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BizPro Fire Talks

BizPro Fire Talks3 H 26 M

What does it take to be a successful leader? Learn from Red Lion business owners Josh Marpet and Scott Lyons in these special entrepreneurship fire talks.

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  • BizPro Fire Talks
    • Low-Cost Resources for Small Business
    • Blockchain Basics
    • Cat Picture Resiliency
    • Entrepreneur's Rollercoaster
    • How not to be a CEO
    • When not to join a Start-up
    • Zero Knowledge doesn't mean Zero Ethics
    • Business Paperwork
    • Advisors
    • Funding
    • Keeping Track of your Expenses

Low-Cost Resources for Small Business

9 M

  • Episode Description
  • Transcript

Low-Cost Resources for Small Business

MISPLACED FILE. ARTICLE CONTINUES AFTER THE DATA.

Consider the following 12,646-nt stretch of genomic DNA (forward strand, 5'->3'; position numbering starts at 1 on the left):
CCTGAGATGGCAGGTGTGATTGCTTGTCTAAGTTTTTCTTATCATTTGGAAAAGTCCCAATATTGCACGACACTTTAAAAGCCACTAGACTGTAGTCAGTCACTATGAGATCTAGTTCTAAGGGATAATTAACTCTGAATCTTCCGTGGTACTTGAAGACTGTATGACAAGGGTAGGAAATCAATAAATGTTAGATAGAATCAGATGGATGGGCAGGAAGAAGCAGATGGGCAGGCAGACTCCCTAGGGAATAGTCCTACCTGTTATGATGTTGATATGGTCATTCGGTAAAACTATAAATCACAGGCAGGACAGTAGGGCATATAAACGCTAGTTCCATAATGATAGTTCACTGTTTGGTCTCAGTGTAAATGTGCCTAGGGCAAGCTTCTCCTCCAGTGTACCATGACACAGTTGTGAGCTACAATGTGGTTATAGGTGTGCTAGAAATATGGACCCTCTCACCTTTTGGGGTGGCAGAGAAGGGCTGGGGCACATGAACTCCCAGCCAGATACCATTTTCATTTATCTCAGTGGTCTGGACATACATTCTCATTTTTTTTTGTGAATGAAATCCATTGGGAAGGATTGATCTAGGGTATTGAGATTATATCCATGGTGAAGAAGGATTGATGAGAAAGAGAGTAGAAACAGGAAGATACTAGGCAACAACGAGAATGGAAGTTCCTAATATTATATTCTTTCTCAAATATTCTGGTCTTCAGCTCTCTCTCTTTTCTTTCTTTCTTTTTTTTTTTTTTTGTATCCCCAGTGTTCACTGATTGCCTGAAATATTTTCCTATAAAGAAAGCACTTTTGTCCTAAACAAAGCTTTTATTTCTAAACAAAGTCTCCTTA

Welcome to ITProTV. [CROSSTALK] >> You're watching ITProTV. >> Hi, thanks for joining us on ITProTV. I'm Joshua Marpet, and this is Scott Lyons, we're from Red Lion. We're gonna do a quick-fire talk on low-cost resources for small business. So, Scott, start us off, what kind of resources are we talking about? >> Well, in small businesses, a lot of small businesses really rely on communication. They rely on project management, a little bit of document management because, hey, you need a place to be able to put your stuff. >> Okay, so what kind of resources would you use for communication? >> Well, personally my personal favorite, not gonna lie, I break the holy truth of communication don'ts, and that's using Facebook. Realistically, you shouldn't do that, but I am a huge, huge breaker of that rule, only because everybody that I know is there, so why not? Versus having Slack, right? >> That's true because, with Slack, you have to be on a specific team. With Gtalk, you have to know which address they have their Gtalk set up on. With Facebook, everybody's right there, they're all in the same sort of grouping. And if they're a friend of yours, you can immediately message them and talk to them. But it's monitored, it's subpoenable, it's easily get at people. It's not a good idea. So we recommend anything but Facebook. Signal, Slack, Gmail any of those things, please use them instead of Facebook Messenger, but if you have to, as Scott apparently always does, it's there. >> Yeah, but you also have to remember, though, it comes down to the level of communication. If you're talking about company trade secrets, you sort of want an encrypted chat. Facebook is not what you wanna use. Ain't that the truth? >> Yes, absolutely. >> But in being able to talk to people about communication also comes project management. So for you, when we're going through projects, what do you like to use to manage the projects? >> So in actuality, there's several things that I've used. I've used Trello, I've used Producteev. For BSides Delaware, the conference that I run, we use Producteev and Trello. For my house, my wife setup a Trello board, so I would have a honey do list that was perfect. >> [LAUGH] >> Everything from taking out the garbage to folding the laundry to fixing the plumbing is on our Trello list for the house. Evernote is a great one because it allows you to put snippets of web pages and everything else in there. It depends. Trello is a Kanban board, or think of Post-it notes on a white board. Producteev is more project based like Asana where you have tasks that tricked together or linked together to do the task one, then task two, then task three. So it depends, but all of these are free versions. So it's very, very low cost and very simple. >> Right, and a lot of the free versions follow the same theory of project management, whether it's the hybrid model, the DevOps model, the Waterfall model, they're all baked into these systems. And that's really what's most important is that they're flexible for your business. >> Right, because, if you're an Agile firm. If you do Agile development, you're gonna want to use a Kanban board like Trello or you're gonna want to use, if you're Waterfall, you're gonna want to use a Waterfall-based system or something that's Waterfall sort of baked into its genes, like Producteev. You can do Agile on Producteev, but it's a little different to set up. But again, even to do these things, you've gotta figure out where you're gonna save all your stuff. >> And that's actually a really good point, because it brings us into the next part of our discussion here which is document management, okay? Now me personally, I love using Google Docs. Google Docs for everything. It makes things really simple. The cost benefit value is there, especially for a small business that might not have access to enterprise level resources. >> Yeah, except that Google Docs is a nightmare to keep organized, because if you create it or I created it, it's now in different folders. And if we have folders of the same name, it's impossible to merge them together. So one friend of ours, Kevin Johnson from Secure Ideas, actually had a great idea. He created a single master folder in Google Docs and everybody in the firm puts all of their things, all of their documents, in that master folder. That's worked, and we actually have done that with some of our subcompanies. And some of our subcompanies somebody started stuff that didn't do that and I got a little annoyed with them. I'm not saying it was anybody in particular, I'm just pointing it out, let's say. But there's plenty of document management projects and systems out there. There's Google Docs, there's GitHub, there's Dropbox, there's Citrix. I forget the shares. >> AWS, you can use the S3 buckets in AWS to do storage as well. >> Absolutely, that's correct. But there's lots of them out there. AWS actually charges for the S3 buckets, so that's technically not free but it's relatively inexpensive. >> And either way you look at it, you need to have security built-in to what you do, so you're looking at Google authenticator for your two factor, you're looking at let's encrypt, and https, all the things. >> Well that's https everywhere which is a project that was started I think by Google, maybe even Facebook, but you'll notice as you wander around the web these days most every major website is now https with the green padlock on some browsers. If it's not SSL or TLS encrypted, to be honest with you, is the correct way to say it, if it's not TLS encrypted, you shouldn't be using it. It means you're pushing information across an unsecure connection, that's an insecure connection that just will not secure your information. So you've got to make sure that you're two-factor, multi-factor in some form or fashion, you're getting another factor of authentication into your document management, into your sales management, into all of the things that you do as a business, because otherwise you're risking everything you have. >> Okay, so let's say you walk down all of these roads. You do all the basics, you've watched the talks that we've put out. And you say, hey, I have this great thing called customers, and now I have money coming in, okay? So the last two topics that I wanna talk about real quick are, what do we do for our customers? And what are good options for managing your money? >> Okay, so for customers, you want a CRM, that's a customer relationship management system. There's Hub Spot, there's Salesforce, there's a lot of different ones out there. There's xZro, X-Z-R-O, there's several out there. >> Salesforce? Salesforce is super pricey. It's great, don't get me wrong, but the price, especially for a small business, can be astronomical. >> Okay, that's a good point, but it depends. Let me explain. Salesforce has the best integrations out there in terms of customer relationship management systems. If your product or something you do with a partner or some part of your business relies on those integrations, you're gonna buy into Salesforce. Yeah, it's about 150 bucks a month per person. But you know what? If you need those integrations, an API integration with something, you're gonna buy Salesforce. It's just that simple. Now if you had to buy stuff, you gotta track your money. So how are you gonna do it? How are you gonna take money if you're doing retail? And how are you gonna track money if you're doing basic accounting, which I hope you're doing as a business. It's just a detail thing. So if you wanna take money, you're gonna wanna use either Square or any of the phone-enabled readers. In other words, you plug it into your phone through the headphone jack or through the bottom port, whether it's Lightning or a Micro USB or a USB-C, and you can swipe a credit card. They even have EMV readers now. Square I know has them. I believe First Data has them as well, where you can slide their chip readers. So where you can slide the card in and read the chip. Okay, that's good for taking in money. But when you're out and you have to go to business meetings. And you have lunches and you have to get Ubers, and this, that, and the other, how do you keep track of all those receipts? >> So there's two ways that you do that. One is you can use an app that's designed for keeping track of receipts. Expensify is something I've been pushing for years. I think it's a great app. Concur is another one, but that's more enterprise based. Expensify you can do on your own, and if you join a company, they can have a corporate Expensify account. It's really, really simple. You literally take a picture of the receipt and boom, it's in your Expensify account. And you say it's billable, here's the client it's billable to, and it's reimbursable to me, Here's the account I wanna get reimbursed from. It's simple, straightforward. >> So as a good recap, for communication, use Slack or WhatsApp, not Facebook. For project management, you want Evernote or Trello, right, or Producteev, right? For document management, it all depends on what your business is doing, on how you wanna manage your documents, because that's really what it comes down to, what fits for your business. For security, make sure that you're always using encryption, right? For CRM, you wanna look at HubSpot if you're a small business or something that's along the lines of HubSpot. It's not as pricey as Salesforce, although you may find Salesforce fits your needs for your business. Again, it all comes back to how do you run your business and how do you tailor your business, right? For money, it depends on whether you're taking cash in over the web, whether you're taking it in over a card, right, and how you're managing what's going on with your money, whether you're using QuickBooks for your accounting, or you're using Expensify to track you receipts for your accountant. Either way, these are couple of small tips about low cost resources for business. I'm Scott, this is Josh. Thanks for watching. [MUSIC] Thank you for watching ITProTV.